Broda M., Popescu C.-M., Curling S.F., Timpu D.I., Ormondroyd G.A. (2022). Effects of Biological and Chemical Degradation on the Properties of Scots Pine Wood—Part I: Chemical Composition and Microstructure of the Cell Wall. Materials 15(7):2348.
Research on new conservation treatment for archaeological wood requires large amounts of wooden material. For this purpose, artificial wood degradation (biological—using brown-rot fungus Coniophora puteana, and chemical—using NaOH solution) under laboratory conditions was conducted to obtain an abundance of similar samples that mimic naturally degraded wood and can serve for comparative studies. However, knowledge about its properties is necessary to use this material for further study. In this study, the chemical composition and microstructure of degraded cell walls were investigated using FT-IR, XRD, helium pycnometry and nitrogen absorption methods. The results show that biological degradation caused the loss of hemicelluloses and celluloses, including the reduction in cellulose crystallinity, and led to lignin modification, while chemical degradation mainly depleted the amount of hemicelluloses and lignin, but also affected crystalline cellulose. These changes affected the cell wall microstructure, increasing both surface area and total pore volume. However, the chemical degradation produced a greater number of mesopores of smaller size compared to fungal decomposition. Both degradation processes weakened the cell wall’s mechanical strength, resulting in high shrinkage of degraded wood during air-drying. The results of the study suggest that degraded wood obtained under laboratory conditions can be a useful material for studies on new consolidants for archaeological wood.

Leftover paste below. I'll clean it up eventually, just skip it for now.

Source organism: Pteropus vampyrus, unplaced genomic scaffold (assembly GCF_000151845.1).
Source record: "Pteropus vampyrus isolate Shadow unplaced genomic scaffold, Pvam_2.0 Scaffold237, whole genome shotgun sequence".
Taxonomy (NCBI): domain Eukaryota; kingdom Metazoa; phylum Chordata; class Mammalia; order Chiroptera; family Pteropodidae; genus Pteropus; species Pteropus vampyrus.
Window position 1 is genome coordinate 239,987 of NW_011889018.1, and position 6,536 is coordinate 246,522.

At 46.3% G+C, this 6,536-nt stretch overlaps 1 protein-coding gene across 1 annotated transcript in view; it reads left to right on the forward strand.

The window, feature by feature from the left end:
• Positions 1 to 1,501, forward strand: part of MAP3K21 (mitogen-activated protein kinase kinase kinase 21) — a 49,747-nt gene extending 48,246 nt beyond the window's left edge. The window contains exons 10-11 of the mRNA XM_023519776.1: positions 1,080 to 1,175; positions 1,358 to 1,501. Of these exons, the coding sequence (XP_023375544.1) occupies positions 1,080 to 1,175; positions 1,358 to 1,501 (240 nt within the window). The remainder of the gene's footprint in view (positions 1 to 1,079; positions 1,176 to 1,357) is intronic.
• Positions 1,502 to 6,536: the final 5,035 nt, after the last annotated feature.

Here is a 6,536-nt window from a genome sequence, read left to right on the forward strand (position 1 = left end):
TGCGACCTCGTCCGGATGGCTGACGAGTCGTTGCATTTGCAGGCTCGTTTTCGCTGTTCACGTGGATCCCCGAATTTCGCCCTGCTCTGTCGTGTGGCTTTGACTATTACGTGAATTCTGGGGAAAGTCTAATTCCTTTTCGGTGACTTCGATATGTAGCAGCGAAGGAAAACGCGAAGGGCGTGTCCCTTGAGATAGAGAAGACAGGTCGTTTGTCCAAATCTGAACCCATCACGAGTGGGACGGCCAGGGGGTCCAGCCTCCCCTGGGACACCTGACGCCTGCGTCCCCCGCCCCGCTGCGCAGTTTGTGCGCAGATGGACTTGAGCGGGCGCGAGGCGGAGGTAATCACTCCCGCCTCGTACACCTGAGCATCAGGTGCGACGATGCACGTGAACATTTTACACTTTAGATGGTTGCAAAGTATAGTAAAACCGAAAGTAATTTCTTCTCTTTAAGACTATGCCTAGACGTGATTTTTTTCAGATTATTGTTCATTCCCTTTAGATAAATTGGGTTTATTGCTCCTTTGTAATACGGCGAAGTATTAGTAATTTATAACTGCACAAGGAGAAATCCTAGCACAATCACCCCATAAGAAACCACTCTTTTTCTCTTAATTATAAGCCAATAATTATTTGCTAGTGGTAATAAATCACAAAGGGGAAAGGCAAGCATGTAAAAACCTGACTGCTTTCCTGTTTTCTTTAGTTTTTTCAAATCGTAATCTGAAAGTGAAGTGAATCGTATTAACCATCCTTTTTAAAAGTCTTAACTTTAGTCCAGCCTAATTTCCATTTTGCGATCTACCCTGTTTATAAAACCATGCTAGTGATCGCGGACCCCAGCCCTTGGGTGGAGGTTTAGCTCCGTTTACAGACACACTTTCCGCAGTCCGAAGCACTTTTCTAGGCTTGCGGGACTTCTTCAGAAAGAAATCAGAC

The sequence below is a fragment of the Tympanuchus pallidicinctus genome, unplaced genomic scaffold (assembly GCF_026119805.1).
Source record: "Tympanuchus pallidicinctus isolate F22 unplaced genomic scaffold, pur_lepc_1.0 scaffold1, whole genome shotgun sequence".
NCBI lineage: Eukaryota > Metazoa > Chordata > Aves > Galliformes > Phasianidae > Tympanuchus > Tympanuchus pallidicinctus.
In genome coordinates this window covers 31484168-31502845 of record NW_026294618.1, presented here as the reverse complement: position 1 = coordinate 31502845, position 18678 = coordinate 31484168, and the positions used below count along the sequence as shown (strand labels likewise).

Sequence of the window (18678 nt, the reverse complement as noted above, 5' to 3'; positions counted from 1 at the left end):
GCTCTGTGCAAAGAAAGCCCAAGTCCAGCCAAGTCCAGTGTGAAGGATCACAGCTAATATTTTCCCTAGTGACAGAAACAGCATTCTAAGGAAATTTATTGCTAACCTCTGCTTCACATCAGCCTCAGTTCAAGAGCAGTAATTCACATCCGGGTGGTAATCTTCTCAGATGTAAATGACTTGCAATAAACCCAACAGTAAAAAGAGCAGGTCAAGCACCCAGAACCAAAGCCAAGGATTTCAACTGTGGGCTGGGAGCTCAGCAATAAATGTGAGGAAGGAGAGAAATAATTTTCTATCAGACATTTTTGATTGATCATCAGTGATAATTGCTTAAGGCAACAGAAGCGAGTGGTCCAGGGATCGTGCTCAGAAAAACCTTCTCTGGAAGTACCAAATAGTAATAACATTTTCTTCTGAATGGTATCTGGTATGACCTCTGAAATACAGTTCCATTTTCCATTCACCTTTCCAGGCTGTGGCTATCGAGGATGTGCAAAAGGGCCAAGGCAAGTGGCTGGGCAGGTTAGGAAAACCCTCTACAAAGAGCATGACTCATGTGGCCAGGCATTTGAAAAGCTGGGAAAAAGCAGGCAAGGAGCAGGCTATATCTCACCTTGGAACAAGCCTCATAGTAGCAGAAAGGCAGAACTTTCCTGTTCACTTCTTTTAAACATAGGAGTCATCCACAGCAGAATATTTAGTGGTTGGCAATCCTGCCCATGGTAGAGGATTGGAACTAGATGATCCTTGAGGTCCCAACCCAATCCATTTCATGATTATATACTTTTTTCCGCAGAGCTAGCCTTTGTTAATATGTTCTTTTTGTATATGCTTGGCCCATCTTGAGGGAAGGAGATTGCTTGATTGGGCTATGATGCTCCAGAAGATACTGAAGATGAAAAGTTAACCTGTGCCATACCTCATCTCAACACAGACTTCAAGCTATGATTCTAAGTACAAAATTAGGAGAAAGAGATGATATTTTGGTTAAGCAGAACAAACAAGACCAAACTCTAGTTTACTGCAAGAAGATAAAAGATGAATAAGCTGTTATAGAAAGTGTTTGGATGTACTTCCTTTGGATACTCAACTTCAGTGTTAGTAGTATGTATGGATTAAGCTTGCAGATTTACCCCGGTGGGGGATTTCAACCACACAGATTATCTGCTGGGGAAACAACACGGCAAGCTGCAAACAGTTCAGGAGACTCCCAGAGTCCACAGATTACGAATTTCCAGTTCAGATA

Keywords: degraded wood; decayed wood; wood microstructure; surface area; porosity; cellulose crystallinity; chemical degradation; decay; wood polymers; wood properties